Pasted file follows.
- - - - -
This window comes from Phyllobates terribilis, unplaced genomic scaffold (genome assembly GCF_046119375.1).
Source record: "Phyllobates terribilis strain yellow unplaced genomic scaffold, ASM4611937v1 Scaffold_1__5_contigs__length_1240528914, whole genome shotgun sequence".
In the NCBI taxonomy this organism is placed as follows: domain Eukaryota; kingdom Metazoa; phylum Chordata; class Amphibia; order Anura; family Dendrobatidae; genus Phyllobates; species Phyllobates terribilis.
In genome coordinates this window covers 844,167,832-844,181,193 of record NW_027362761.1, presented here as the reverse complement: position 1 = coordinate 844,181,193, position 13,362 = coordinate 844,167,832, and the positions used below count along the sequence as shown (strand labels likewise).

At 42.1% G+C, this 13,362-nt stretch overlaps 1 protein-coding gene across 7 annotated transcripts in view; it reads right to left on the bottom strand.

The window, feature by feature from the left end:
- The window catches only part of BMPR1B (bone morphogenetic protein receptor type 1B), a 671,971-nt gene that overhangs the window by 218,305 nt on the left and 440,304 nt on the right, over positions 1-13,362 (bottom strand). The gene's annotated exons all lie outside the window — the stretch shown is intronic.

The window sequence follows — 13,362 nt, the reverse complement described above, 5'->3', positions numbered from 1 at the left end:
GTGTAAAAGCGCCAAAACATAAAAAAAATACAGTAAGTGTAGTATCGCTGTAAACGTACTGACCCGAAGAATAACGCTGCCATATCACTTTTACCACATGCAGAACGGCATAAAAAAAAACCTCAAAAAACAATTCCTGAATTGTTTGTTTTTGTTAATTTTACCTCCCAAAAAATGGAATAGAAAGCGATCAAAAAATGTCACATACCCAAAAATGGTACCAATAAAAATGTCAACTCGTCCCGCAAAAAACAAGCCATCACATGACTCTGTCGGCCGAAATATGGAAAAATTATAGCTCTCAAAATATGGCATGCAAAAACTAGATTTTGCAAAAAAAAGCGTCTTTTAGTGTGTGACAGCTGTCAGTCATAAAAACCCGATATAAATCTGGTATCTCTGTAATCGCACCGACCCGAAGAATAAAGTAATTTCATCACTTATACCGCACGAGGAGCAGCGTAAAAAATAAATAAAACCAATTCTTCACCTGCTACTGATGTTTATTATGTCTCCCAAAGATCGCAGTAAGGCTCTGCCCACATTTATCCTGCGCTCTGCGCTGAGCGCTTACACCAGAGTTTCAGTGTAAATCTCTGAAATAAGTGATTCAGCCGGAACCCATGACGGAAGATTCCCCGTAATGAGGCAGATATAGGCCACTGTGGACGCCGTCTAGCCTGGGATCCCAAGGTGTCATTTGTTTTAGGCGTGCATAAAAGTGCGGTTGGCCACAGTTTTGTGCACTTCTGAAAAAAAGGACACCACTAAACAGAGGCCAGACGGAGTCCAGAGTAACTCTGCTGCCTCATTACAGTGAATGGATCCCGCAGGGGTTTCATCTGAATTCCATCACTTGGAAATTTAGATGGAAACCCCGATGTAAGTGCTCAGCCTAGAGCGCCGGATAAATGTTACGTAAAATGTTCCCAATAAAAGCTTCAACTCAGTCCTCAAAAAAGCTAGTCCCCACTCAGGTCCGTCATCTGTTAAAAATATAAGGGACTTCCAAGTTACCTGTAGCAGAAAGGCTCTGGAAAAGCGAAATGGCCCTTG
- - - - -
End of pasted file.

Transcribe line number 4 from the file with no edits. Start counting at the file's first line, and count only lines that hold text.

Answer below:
In genome coordinates this window covers 844,167,832-844,181,193 of record NW_027362761.1, presented here as the reverse complement: position 1 = coordinate 844,181,193, position 13,362 = coordinate 844,167,832, and the positions used below count along the sequence as shown (strand labels likewise).